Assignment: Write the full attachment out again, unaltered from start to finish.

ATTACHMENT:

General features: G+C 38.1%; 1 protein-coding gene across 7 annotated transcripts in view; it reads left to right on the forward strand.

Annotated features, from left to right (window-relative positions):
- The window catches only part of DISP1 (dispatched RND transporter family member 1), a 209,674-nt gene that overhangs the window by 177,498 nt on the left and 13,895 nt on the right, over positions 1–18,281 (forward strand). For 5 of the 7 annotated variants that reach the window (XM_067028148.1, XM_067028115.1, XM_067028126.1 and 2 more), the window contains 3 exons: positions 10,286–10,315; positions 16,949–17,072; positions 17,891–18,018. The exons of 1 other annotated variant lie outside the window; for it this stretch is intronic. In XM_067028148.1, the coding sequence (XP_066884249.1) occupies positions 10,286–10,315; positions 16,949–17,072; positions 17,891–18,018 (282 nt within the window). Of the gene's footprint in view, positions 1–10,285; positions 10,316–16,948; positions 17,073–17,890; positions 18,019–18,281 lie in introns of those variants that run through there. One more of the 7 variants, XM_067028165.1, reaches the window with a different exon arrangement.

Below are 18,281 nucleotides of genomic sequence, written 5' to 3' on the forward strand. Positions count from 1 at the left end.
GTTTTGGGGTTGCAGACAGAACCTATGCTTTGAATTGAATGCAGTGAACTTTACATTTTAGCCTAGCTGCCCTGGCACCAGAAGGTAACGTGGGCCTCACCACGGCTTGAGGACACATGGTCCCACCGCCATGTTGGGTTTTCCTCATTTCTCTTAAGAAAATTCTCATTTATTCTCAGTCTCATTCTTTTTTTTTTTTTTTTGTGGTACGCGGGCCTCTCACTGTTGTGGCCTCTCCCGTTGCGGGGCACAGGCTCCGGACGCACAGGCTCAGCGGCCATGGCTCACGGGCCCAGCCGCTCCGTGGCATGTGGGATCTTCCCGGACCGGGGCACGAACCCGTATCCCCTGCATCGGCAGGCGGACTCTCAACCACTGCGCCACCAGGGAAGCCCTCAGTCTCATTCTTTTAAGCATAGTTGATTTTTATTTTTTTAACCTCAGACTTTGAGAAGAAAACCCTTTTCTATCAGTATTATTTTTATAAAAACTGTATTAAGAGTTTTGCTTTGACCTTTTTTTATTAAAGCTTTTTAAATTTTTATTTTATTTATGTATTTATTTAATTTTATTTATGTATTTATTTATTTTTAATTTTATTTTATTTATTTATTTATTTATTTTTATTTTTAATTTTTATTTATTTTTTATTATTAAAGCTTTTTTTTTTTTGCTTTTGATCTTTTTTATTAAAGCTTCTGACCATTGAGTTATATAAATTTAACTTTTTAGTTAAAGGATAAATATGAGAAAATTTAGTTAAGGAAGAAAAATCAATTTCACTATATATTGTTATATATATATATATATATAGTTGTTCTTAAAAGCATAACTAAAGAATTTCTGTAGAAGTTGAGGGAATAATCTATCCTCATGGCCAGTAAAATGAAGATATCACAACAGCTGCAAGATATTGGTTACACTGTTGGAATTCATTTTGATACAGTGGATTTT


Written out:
General features: G+C 38.1%; 1 protein-coding gene across 7 annotated transcripts in view; it reads left to right on the forward strand.

Annotated features, from left to right (window-relative positions):
- The window catches only part of DISP1 (dispatched RND transporter family member 1), a 209,674-nt gene that overhangs the window by 177,498 nt on the left and 13,895 nt on the right, over positions 1–18,281 (forward strand). For 5 of the 7 annotated variants that reach the window (XM_067028148.1, XM_067028115.1, XM_067028126.1 and 2 more), the window contains 3 exons: positions 10,286–10,315; positions 16,949–17,072; positions 17,891–18,018. The exons of 1 other annotated variant lie outside the window; for it this stretch is intronic. In XM_067028148.1, the coding sequence (XP_066884249.1) occupies positions 10,286–10,315; positions 16,949–17,072; positions 17,891–18,018 (282 nt within the window). Of the gene's footprint in view, positions 1–10,285; positions 10,316–16,948; positions 17,073–17,890; positions 18,019–18,281 lie in introns of those variants that run through there. One more of the 7 variants, XM_067028165.1, reaches the window with a different exon arrangement.

Below are 18,281 nucleotides of genomic sequence, written 5' to 3' on the forward strand. Positions count from 1 at the left end.
GTTTTGGGGTTGCAGACAGAACCTATGCTTTGAATTGAATGCAGTGAACTTTACATTTTAGCCTAGCTGCCCTGGCACCAGAAGGTAACGTGGGCCTCACCACGGCTTGAGGACACATGGTCCCACCGCCATGTTGGGTTTTCCTCATTTCTCTTAAGAAAATTCTCATTTATTCTCAGTCTCATTCTTTTTTTTTTTTTTTTGTGGTACGCGGGCCTCTCACTGTTGTGGCCTCTCCCGTTGCGGGGCACAGGCTCCGGACGCACAGGCTCAGCGGCCATGGCTCACGGGCCCAGCCGCTCCGTGGCATGTGGGATCTTCCCGGACCGGGGCACGAACCCGTATCCCCTGCATCGGCAGGCGGACTCTCAACCACTGCGCCACCAGGGAAGCCCTCAGTCTCATTCTTTTAAGCATAGTTGATTTTTATTTTTTTAACCTCAGACTTTGAGAAGAAAACCCTTTTCTATCAGTATTATTTTTATAAAAACTGTATTAAGAGTTTTGCTTTGACCTTTTTTTATTAAAGCTTTTTAAATTTTTATTTTATTTATGTATTTATTTAATTTTATTTATGTATTTATTTATTTTTAATTTTATTTTATTTATTTATTTATTTATTTTTATTTTTAATTTTTATTTATTTTTTATTATTAAAGCTTTTTTTTTTTTGCTTTTGATCTTTTTTATTAAAGCTTCTGACCATTGAGTTATATAAATTTAACTTTTTAGTTAAAGGATAAATATGAGAAAATTTAGTTAAGGAAGAAAAATCAATTTCACTATATATTGTTATATATATATATATATATAGTTGTTCTTAAAAGCATAACTAAAGAATTTCTGTAGAAGTTGAGGGAATAATCTATCCTCATGGCCAGTAAAATGAAGATATCACAACAGCTGCAAGATATTGGTTACACTGTTGGAATTCATTTTGATACAGTGGATTTT